“The Venezuelans behind Smartmatic, like us Filipinos, are predominantly Catholics. Surely, they can trust Archbishop Cruz to return their passports should there be no reason later to ensure their stay in the country,” CCM co-convenor Betina Legarda said.

Flores on Wednesday said he and other Smartmatic officials are willing to surrender their passports as an assurance that they will not flee the country amid massive glitches in the election automation process.

“If you want my passport, you can hold it in escrow,” Flores said during a press conference at the Commission on Elections’ main office in Manila.

Comelec Commissioner Gregorio Larrazabal assured that the automated elections will push through on May 10. At least 76,000 flashcards were recalled by Comelec after PCOS machines failed to read votes for local candidates during Monday’s supposed final testing.

Flores has assured that Smartmatic-TIM will finish configuring flash cards for all PCOS machines by Friday morning. He said Smartmatic-TIM may also recycle some of the recalled flash cards if the shipments do not arrive on time.

Comelec officials, meanwhile, said if the configuration is not finished by May 10, the poll body can hold special elections in affected areas.

ARMM, other provinces may not get flash cards on time

ARMM, other provinces may not get flash cards on time
By Ryan Chua

MANILA, Philippines – Problems in the country’s first ever nationwide automated elections continued to mount Thursday as officials confirmed that clustered precincts in the Autonomous Region in Muslim Mindanao and other provinces may only get compact flash cards for automated voting machines on Election Day itself.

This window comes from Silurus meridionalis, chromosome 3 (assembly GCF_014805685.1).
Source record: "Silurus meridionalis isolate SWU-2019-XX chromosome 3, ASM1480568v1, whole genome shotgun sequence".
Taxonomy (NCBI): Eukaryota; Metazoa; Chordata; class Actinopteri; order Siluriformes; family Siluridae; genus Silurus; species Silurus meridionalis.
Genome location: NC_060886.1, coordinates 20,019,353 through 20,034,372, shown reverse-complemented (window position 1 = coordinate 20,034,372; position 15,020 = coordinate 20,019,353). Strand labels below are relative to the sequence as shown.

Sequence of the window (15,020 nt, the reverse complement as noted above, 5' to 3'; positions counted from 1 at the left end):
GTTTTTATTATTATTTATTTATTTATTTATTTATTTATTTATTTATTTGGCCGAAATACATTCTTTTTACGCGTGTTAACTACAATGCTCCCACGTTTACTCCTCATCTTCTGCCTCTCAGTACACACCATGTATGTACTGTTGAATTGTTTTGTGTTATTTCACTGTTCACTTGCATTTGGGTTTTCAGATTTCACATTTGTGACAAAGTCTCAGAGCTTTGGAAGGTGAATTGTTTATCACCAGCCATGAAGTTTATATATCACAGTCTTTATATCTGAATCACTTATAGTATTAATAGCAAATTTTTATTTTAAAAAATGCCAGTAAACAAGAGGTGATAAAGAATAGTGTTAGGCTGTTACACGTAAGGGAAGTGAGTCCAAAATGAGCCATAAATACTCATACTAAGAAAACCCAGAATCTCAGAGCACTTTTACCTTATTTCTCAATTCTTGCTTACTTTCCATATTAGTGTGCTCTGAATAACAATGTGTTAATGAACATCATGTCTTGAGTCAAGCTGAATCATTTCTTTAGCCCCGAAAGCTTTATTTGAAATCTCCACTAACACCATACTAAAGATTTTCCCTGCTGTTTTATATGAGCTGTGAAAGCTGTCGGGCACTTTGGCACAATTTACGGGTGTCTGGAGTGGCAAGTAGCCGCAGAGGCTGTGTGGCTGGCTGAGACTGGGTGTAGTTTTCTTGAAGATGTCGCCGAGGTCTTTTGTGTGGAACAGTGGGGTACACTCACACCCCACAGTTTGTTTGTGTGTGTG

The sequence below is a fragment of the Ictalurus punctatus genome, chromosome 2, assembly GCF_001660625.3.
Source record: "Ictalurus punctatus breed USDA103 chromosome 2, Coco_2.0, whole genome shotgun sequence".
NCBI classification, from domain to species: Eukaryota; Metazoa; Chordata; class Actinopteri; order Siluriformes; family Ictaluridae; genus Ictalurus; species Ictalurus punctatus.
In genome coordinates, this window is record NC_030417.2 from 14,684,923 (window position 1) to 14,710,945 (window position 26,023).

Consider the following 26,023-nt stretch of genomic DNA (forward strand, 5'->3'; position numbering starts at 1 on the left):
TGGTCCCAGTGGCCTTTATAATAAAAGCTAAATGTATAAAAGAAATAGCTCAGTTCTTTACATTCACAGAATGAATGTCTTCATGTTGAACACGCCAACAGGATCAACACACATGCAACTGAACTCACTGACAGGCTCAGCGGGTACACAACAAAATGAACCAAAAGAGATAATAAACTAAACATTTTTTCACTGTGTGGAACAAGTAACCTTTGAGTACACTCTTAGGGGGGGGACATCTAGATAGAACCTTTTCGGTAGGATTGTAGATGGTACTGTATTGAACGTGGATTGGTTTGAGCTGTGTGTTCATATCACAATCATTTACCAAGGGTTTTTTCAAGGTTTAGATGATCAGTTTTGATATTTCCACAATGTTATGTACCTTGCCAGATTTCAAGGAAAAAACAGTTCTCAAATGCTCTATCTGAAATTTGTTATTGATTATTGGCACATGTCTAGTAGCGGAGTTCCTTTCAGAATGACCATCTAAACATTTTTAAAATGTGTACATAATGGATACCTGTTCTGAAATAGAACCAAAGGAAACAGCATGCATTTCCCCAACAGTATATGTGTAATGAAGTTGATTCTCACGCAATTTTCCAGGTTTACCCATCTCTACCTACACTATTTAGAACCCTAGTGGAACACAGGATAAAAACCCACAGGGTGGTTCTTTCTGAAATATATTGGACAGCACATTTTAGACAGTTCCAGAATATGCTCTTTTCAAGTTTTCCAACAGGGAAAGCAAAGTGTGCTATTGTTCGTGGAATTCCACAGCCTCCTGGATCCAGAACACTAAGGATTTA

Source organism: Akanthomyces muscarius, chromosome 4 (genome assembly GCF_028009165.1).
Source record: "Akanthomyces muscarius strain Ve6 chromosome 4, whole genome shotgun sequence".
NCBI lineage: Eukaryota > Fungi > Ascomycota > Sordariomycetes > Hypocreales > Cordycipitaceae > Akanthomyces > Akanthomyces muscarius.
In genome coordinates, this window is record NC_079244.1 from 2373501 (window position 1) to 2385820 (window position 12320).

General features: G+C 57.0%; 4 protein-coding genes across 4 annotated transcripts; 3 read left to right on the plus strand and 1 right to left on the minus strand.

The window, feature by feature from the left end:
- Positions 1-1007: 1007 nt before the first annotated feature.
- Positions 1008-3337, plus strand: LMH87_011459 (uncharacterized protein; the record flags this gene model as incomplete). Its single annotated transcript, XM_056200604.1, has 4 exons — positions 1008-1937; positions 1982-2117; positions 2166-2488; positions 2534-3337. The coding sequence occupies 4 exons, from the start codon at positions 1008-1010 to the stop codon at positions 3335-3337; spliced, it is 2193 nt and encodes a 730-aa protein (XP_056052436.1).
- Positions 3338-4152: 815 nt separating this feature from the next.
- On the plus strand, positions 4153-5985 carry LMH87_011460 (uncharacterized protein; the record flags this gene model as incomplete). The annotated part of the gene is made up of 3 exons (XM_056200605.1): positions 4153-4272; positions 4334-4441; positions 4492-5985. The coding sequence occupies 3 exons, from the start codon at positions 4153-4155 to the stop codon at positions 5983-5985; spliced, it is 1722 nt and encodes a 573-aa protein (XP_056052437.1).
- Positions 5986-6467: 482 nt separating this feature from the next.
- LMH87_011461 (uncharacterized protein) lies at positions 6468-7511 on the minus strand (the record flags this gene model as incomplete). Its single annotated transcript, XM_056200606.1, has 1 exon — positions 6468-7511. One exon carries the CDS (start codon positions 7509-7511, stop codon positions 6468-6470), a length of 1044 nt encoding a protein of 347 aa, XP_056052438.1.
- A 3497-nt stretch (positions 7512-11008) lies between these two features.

Smartmatic Southeast Asia President Cesar Flores said more than 30,000 new memory cards have been reconfigured, tested and are ready for deployment. He added that new memory cards were shipped out to Antique, Bohol, Capiz, Guimaras, Abra, Batanes, Quirino, Makati, Parañaque, Marikina, Batangas, and Palawan Wednesday night.

He admitted, however, that the reconfigured memory cards might not be able to reach 5% of the country  on time due to security and logistical challenges. He said the worst that can happen is that the memory cards will arrive in the polling centers on Election Day itself.

This includes all municipalities in Lanao del Sur, Lanao del Norte, Basilan, Maguindanao, Sulu, Tawi-Tawi, Misamis Occidental, Surigao del Norte, Surigao del Sur. Other places where the flash cards will be delayed are Toboso, Negros Occidental; Divilacan, Maconaco and Palanan in Isabela; Calayan, Cagayan; and Baliguian, Sibuco, Siocon and Sirawai in Zamboanga del Norte.

Flores said delays in the delivery of the flash cards means that the voting machines will not be ready by May 10 since they first have to be tested and sealed. However, the voting process will still continue as stated in the continuity plan of the Commission on Elections.

What will happen is that voters will still fill up their ballots but will not be allowed to insert their ballots into the precinct count optical scan (PCOS) machines. Instead, the boards of election inspectors will collect the ballots,  store them in the ballot box and wait for the new memory cards to arrive.

Upon receipt of the cards, the BEIs need to install them into the PCOS machines, test the machines and seal the memory cards. Once all preliminary procedures are done, the BEIs will feed all accomplished ballots to the machine for automated counting and transmission.

Flores said the new memory cards must be tested first and the machines sealed before they are used for counting and transmission.

Comelec Chairman Jose Melo ruled out a proposal to revert to a manual count and reiterated that the automated nationwide election will push through as scheduled on May 10. He added that if things still go wrong, the Comelec is prepared for manual elections in 30% of the country and that the necessary forms have been printed and are already on standby.

Vulnerable elections (1): Memory cards

Vulnerable elections (1): Memory cards
by Prof. Giovanni Tapang, PhD
Kontra Daya